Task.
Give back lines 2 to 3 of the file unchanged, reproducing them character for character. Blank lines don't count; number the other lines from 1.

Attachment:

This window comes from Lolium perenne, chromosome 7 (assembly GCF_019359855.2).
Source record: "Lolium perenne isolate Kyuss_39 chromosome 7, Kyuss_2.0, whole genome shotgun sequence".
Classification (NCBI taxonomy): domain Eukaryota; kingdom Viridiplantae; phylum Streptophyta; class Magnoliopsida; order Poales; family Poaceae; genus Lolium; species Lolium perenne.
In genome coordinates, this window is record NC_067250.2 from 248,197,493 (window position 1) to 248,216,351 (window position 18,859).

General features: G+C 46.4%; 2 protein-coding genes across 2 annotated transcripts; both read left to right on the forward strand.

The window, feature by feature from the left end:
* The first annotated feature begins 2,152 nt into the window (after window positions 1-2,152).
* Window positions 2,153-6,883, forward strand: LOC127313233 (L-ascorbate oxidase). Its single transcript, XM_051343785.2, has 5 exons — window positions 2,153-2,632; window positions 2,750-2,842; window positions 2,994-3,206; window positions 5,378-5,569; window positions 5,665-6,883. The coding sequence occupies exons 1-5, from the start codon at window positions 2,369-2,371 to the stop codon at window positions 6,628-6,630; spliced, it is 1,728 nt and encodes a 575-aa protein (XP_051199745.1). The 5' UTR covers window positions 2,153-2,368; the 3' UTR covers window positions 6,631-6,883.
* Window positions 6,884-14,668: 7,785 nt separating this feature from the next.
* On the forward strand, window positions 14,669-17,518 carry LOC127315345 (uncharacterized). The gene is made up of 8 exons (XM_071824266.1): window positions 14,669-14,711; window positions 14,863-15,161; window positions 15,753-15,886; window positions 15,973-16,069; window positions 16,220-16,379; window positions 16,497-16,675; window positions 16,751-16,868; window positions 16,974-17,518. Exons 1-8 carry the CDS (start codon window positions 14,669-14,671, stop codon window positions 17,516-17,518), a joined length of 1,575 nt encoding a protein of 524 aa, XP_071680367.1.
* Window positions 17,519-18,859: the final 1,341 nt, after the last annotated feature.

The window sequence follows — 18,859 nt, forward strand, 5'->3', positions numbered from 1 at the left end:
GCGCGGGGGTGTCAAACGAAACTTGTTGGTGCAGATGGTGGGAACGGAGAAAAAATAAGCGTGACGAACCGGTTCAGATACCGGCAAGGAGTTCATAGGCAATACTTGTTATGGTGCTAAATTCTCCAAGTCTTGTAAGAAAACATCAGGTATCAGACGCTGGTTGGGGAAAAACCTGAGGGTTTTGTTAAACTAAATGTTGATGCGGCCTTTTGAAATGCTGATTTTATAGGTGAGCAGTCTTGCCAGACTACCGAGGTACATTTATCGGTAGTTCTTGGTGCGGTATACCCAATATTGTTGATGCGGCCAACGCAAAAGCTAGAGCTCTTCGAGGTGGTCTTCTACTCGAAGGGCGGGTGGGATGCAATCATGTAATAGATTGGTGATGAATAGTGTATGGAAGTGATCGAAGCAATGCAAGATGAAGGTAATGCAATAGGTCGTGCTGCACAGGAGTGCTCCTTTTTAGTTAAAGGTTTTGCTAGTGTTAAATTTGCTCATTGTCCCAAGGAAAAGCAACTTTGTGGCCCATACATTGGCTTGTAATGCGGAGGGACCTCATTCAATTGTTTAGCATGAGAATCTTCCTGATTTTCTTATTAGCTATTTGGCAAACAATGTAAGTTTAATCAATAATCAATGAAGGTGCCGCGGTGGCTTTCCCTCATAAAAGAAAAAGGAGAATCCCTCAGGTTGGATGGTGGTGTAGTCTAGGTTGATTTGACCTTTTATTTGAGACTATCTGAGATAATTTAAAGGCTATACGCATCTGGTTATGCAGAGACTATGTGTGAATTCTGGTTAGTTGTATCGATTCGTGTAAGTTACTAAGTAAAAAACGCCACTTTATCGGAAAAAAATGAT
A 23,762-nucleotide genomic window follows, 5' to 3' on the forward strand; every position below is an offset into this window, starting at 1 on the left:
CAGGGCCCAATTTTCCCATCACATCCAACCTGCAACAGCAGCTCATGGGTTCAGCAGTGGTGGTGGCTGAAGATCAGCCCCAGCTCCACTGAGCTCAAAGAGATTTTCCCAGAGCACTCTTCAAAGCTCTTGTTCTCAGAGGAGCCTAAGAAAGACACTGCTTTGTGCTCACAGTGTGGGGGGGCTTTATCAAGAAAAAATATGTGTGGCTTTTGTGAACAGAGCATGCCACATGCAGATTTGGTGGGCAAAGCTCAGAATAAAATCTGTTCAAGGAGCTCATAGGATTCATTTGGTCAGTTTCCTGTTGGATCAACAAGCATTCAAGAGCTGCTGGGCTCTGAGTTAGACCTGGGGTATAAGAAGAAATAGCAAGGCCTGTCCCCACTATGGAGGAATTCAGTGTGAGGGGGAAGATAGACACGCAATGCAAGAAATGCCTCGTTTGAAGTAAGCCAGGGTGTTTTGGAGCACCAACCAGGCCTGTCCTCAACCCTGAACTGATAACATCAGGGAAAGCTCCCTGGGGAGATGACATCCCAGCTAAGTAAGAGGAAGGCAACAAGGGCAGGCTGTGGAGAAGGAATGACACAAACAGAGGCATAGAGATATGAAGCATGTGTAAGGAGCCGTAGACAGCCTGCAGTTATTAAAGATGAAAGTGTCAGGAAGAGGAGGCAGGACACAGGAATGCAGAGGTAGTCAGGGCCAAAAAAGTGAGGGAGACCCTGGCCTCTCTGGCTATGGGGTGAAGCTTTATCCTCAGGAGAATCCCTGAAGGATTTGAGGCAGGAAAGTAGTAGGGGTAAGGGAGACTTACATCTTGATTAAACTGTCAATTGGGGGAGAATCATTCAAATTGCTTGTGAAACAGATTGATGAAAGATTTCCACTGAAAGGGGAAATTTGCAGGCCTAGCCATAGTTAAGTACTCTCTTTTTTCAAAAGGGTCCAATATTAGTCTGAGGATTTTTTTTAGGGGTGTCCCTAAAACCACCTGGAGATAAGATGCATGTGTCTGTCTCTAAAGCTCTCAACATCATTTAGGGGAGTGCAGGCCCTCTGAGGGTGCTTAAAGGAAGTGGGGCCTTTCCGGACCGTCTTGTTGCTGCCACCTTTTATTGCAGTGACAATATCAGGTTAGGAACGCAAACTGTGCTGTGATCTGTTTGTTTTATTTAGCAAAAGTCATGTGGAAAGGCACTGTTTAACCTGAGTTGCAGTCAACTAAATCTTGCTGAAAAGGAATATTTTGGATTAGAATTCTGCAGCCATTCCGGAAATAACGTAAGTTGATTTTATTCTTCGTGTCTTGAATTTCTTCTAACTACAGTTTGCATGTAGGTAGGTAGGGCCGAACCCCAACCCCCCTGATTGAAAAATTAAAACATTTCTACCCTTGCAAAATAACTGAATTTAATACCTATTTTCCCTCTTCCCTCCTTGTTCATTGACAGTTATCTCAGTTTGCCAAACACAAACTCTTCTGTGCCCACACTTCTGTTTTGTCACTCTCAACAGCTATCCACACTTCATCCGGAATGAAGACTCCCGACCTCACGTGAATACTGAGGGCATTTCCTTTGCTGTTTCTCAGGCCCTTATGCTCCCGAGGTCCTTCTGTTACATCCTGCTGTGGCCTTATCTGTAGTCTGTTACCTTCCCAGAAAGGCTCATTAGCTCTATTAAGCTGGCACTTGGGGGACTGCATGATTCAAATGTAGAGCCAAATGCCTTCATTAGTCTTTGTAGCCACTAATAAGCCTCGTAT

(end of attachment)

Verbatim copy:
Source record: "Lolium perenne isolate Kyuss_39 chromosome 7, Kyuss_2.0, whole genome shotgun sequence".
Classification (NCBI taxonomy): domain Eukaryota; kingdom Viridiplantae; phylum Streptophyta; class Magnoliopsida; order Poales; family Poaceae; genus Lolium; species Lolium perenne.